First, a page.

objected to here would not be admissible under the traditional vicarious admission rule. This is so because even if the requirement of agency was proven, there is no indication that either of the declarants had authority to make his declaration.
Appellees assert, however, that the rule to be applied in Pennsylvania is the "less restricted" rule. That rule provides that a statement offered against a party will be admissible if it is "a statement by his agent or servant concerning a matter within the scope of his agency or employment, made during the existence of the relationship." Federal Rule of Evidence 801(d)(2)(D). While we are sympathetic to appellees' arguments that the traditional rule should be reexamined, it is not our prerogative to replace a rule of evidence which has consistently been applied in this jurisdiction.
The concurrence of President Judge Spaeth springboards to the adoption of the "less restricted" rule from the premise that the law in Pennsylvania on the vicarious admission standard is "unclear." Specifically, President Judge Spaeth finds that he cannot tell whether the traditional rule was applied in Berkebile v. Brantly Helicopter Corp., 462 Pa. 83, 337 A.2d 893 (1975), and Murray v. Siegal, 413 Pa. 23, 195 A.2d 790 (1963), the two cases relied upon by appellant. It is obvious that these cases refer to the traditional rule requiring agency plus authority, and do not refer to any sort of "less restricted" rule requiring agency plus something less than authority:
The trial judge excluded a memorandum of defendant's chief test pilot to the defendant's president dated January 24, 1960, as hearsay. The memorandum was written by Captain Erickson while he was an agent of the defendant in the course of his duties and within the scope of his authority, and thus is admissible as substantive evidence against the defendant (emphasis added).
Berkebile, supra, 462 Pa. at 102 n. 9, 337 A.2d at 903 n. 9.
Neither was it admissible as an admission by an agent of the city against the city's interest. Admissions of a
[ 329 Pa. Super. Page 519]
declarant are not admissible against his asserted principal, unless the declarant's agency and authority are first established: Central Pennsylvania Telephone Co. v. Thompson, 112 Pa. 118, 3 A. 439 (1886); Yubas v. Makransky, 300 Pa. 507, 150 A. 900 (1930) (emphasis added).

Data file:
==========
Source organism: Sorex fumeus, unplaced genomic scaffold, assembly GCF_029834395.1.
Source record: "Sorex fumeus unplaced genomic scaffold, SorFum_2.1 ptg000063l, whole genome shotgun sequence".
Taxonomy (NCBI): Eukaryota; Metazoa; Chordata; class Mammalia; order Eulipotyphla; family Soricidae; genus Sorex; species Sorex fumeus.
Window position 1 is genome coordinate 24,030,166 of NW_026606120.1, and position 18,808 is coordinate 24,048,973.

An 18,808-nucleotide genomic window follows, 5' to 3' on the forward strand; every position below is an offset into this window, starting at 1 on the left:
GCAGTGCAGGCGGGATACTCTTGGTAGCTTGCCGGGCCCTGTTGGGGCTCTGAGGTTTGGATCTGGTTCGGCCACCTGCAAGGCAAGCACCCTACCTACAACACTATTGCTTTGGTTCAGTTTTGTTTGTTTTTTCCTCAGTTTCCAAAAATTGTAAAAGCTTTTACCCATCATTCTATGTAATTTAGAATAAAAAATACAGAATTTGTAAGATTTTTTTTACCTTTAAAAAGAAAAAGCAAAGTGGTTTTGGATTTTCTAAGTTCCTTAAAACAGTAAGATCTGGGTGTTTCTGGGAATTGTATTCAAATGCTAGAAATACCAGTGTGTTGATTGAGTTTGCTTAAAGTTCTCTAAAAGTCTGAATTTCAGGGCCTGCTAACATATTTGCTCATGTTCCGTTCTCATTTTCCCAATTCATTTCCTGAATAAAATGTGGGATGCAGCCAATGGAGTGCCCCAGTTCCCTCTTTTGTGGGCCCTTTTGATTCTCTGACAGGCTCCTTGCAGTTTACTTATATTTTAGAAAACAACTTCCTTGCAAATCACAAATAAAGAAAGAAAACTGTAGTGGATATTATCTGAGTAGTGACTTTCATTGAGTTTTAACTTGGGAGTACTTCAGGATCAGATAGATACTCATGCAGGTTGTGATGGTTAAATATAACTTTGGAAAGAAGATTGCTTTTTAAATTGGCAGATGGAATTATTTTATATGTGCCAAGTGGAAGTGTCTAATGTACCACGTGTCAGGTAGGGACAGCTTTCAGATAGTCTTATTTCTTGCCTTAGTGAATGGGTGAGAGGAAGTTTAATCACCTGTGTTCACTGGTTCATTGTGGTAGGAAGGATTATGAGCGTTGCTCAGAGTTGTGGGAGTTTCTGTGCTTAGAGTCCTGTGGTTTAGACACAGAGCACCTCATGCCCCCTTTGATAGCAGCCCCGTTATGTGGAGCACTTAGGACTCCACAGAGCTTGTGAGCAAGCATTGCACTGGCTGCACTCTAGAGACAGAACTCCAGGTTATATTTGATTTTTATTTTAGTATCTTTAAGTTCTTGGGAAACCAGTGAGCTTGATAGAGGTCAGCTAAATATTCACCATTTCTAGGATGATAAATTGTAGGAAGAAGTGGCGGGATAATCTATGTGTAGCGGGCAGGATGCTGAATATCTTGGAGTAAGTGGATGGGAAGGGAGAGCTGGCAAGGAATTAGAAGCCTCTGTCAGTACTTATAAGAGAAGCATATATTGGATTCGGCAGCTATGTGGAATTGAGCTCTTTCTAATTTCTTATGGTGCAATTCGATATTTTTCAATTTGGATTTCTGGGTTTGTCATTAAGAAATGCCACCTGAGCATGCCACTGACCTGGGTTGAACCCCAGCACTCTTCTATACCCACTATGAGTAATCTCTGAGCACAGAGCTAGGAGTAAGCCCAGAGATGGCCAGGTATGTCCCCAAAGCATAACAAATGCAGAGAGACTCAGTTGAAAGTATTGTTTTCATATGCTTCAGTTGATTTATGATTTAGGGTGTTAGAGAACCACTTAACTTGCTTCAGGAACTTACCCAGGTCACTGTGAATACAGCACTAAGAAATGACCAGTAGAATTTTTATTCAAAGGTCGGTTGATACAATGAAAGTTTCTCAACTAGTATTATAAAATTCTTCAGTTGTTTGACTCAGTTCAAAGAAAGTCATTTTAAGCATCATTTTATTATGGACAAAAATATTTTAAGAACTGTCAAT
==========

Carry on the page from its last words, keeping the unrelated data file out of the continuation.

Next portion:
Murray, supra, 413 Pa. at 31, 195 A.2d at 794. Indeed, the cases cited in Murray for the agency plus authority standard are demonstrative of the traditional rule.
President Judge Spaeth, after reading ambiguity into these straightforward recitations of the traditional rule, goes on to reason that even if the traditional rule had, in fact, been applied in Berkebile and Murray, those opinions do not require that the traditional rule be applied. His logic is that since agency and authority were clearly exhibited in Berkebile, and since agency and authority were clearly not exhibited in Murray, in neither case did the supreme court have the occasion "to consider whether the traditional, restricted rule was to be preferred as sounder than a less restricted rule." (Concurring opinion of Spaeth, P.J. at p. 1310).
While the observation that our supreme court has not yet considered a more liberal rule is certainly true, President Judge Spaeth's deduction that this lack of reevaluation emasculates the binding and precedential value of the traditional rule is improper. The reconsideration of established legal principle merely on an attack that a more liberal rule should be applied, renders every established legal principle questionable in undermining the doctrine of stare decisis.*fn2
[ 329 Pa. Super. Page 520]
This court is powerless to alter the decisional law of our supreme court. Commonwealth v. Butch, 257 Pa. Super. 242, 390 A.2d 803 (1978); Lowery v. Pittsburgh Coal Co., 216 Pa. Super. 362, 268 A.2d 212 (1970).
Furthermore, we note two additional and relatively recent Pennsylvania cases which endorse the traditional rule. In a factual background analogous to the one presently before us, the court addressed the issue of the trial court's failure to admit certain hearsay testimony: